Sunday, 22 September 2013

Is the Pope Catholic?

The Pope’s stunning multi-session interview with a Jesuit magazine last week properly generated headlines about his crack over the ‘obsession’ among Catholics with abortion, contraception and the like. But there is a lot more than that phrase in the text, some of it potentially more significant. [Disclosure: I once wrote an article for America, the English-language Jesuit magazine that carried the papal interview.]

The 10,000-word conversation, released simultaneously to 15 Jesuit publications in a variety of languages, suggests a mystical side to Francis I as well as a political one. I’m not versed in this sort of theological reflection, but it’s striking that Francis speaks of his recent trip to Brazil as a ‘mystery’ and emphasizes that absolute certainty is not given to us in the earthly realm (rather extraordinary considering his job).

He also says he sought ‘community’ early in his clerical life and is not comfortable with isolation and traditional papal remove, which, he implies, are dangerous. This is consistent with his austere style and his habit of answering letters with a phone call to the surprised faithful.

Furthermore, his comments suggest that these are not mere personality quirks of historical or gossipy interest. Francis’s interview is peppered with remarks about the importance of treating church affairs as a communal effort in which the whole membership ‘thinks’, not just the hierarchy. Even salvation is not a strictly individual experience, but something that occurs ‘in the web of human relationships’. This is far afield from the obedience-based reliance on priestly magic to intercede with the divine powers as the sole means of getting a seat within the pearly gates.

‘All the faithful, considered as a whole, are infallible in matters of belief’, he told the Jesuit editor, in another remarkable colloquoy. He quickly denies that he is suggesting ‘populism’, perish the thought, but then warns that limiting the church to a ‘small group of selected people’ will make it ‘a nest of mediocrity’—pretty strong stuff after years of hearing the exact opposite from Benedict XVI.

Francis’s longer statements express concern for humanity out-weighing concern for institutional Catholicism—another contrast with the recent past.

I see the church as a field hospital after battle. It is useless to ask a seriously injured person if he has high cholesterol and about the level of his blood sugars! You have to heal his wounds. Then we can talk about everything else.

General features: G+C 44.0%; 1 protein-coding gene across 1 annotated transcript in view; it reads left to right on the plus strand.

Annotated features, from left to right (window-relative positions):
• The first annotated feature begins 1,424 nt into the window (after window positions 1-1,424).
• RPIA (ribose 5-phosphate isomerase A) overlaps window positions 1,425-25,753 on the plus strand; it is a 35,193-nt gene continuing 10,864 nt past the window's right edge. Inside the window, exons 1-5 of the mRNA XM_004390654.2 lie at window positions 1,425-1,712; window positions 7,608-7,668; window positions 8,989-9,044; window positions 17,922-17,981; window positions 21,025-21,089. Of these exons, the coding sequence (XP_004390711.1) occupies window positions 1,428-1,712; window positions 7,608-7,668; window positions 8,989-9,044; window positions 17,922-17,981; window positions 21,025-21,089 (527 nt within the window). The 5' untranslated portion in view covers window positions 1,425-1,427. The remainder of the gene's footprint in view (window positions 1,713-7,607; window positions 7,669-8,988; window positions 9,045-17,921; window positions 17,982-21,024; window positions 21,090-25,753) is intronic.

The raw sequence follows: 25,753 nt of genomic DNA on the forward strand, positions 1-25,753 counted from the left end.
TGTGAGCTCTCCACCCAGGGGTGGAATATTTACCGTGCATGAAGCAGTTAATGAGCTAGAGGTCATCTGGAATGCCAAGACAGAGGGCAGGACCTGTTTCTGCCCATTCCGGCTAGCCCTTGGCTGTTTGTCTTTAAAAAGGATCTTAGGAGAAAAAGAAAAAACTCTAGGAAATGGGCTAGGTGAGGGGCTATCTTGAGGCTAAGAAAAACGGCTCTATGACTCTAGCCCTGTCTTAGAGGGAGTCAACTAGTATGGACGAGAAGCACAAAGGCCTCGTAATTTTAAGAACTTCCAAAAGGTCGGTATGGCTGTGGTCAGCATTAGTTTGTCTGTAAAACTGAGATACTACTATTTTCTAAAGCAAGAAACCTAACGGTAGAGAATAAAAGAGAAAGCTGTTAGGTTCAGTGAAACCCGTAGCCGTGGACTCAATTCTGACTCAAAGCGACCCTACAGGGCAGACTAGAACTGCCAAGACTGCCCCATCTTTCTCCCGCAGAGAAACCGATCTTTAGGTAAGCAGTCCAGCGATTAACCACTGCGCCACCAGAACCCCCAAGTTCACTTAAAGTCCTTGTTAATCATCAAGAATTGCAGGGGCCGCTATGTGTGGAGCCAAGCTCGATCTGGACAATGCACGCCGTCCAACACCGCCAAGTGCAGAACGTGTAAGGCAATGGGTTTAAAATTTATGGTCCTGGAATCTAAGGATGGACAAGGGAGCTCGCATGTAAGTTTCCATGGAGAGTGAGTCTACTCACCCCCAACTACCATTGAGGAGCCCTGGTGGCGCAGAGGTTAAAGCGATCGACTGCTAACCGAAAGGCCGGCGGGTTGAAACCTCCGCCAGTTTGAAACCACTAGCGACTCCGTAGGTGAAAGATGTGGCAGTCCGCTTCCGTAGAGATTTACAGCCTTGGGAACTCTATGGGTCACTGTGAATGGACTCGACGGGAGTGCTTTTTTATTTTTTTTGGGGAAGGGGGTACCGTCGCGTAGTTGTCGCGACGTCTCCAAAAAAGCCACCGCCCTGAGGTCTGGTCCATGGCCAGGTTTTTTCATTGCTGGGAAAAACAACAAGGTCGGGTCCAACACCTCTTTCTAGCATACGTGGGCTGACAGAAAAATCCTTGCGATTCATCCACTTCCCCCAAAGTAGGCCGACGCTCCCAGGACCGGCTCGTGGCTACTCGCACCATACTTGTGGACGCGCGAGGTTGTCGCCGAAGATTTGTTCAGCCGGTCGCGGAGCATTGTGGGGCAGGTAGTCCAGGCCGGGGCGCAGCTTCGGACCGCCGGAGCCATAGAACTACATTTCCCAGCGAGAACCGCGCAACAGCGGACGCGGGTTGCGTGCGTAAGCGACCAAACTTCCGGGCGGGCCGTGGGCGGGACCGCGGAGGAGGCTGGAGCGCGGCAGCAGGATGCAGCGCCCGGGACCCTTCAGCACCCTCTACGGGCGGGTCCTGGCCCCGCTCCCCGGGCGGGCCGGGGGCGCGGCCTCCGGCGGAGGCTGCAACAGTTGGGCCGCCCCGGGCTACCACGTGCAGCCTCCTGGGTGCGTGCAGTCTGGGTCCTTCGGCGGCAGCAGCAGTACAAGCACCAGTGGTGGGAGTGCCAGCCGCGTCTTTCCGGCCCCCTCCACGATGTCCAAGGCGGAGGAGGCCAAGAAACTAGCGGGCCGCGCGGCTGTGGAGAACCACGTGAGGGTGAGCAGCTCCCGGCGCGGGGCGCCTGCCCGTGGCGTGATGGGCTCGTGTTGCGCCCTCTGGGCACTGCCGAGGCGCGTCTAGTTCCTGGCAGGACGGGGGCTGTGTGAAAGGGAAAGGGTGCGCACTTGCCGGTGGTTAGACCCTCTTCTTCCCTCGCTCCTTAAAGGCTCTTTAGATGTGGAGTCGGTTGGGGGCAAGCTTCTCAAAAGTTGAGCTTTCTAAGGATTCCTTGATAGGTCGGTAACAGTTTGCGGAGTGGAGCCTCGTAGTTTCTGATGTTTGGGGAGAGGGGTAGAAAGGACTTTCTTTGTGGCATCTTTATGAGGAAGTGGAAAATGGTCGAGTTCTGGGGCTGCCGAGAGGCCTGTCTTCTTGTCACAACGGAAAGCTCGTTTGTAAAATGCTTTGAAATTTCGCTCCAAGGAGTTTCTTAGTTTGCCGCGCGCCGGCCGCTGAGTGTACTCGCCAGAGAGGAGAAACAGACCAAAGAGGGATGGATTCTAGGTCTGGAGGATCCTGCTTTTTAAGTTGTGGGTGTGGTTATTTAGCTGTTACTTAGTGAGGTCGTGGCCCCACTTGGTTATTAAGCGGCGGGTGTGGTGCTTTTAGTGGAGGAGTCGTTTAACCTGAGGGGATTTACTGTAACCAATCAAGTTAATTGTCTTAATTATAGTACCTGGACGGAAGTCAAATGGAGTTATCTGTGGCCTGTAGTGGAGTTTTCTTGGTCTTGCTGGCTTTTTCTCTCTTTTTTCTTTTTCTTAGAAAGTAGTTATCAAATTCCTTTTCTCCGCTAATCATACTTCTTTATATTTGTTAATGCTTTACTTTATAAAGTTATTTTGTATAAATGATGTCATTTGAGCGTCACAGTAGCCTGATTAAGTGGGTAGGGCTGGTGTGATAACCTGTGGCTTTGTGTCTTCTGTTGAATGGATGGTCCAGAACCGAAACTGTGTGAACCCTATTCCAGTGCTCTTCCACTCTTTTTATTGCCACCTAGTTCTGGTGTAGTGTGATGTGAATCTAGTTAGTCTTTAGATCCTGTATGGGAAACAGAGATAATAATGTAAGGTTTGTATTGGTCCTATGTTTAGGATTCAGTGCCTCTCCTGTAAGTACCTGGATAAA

Francis also had curious ideas about how to deliver pastoral care, offering an example of drug addiction in poor neighborhoods. He calls for a ‘direct connection’ to the poor and to ‘understand the problem from the inside and study it’. These are refurbished ideas directly out of liberation theology that his two predecessors did everything in their power to stamp out. We won’t hear Francis cite the ‘preferential option for the poor’ that came out of Medellin and other Latin American episcopal conferences, but he’s hinting at resuscitating its spirit—enough to get some Opus Dei cardinals’ faces turning as purple as their gowns.

As for orthodoxy, he reminds the interviewer that slavery was once considered acceptable. ‘There are ecclesiastical rules and precepts that were once effective, but now they have lost value or meaning. The view of the church’s teaching as a monolith to defend without nuance or different understandings is wrong’.

Here’s some more of Francis’s commentary:

The church’s ministers must be merciful, take responsibility for the people and accompany them like the good Samaritan, who washes, cleans and raises up his neighbor. This is pure Gospel. The structural and organizational reforms are secondary—that is, they come afterward. The first reform must be the attitude. The ministers of the Gospel must be people who can warm the hearts of the people, who walk through the dark night with them, who know how to dialogue and to descend themselves into their people’s night, into the darkness, but without getting lost.

One could take such talk as religious boilerplate, and perhaps it is. But it is not the familiar call to return to doctrinal orthodoxy and to forget about earthly affairs like poverty, violence and oppression. Francis also endorses ‘finding new paths’ and speaks repeatedly of the need to restore primacy to the Christian message of universal participation in the human community, understood in his terms as ‘redemption’, which ‘comes before moral and religious imperatives’. This is a radical notion in a world dominated by us/them divisions and exclusion, fratricidcal religious wars and the brutalities of modern save-your-own-ass capitalism. We could do worse than to have such a voice making itself heard in these times.

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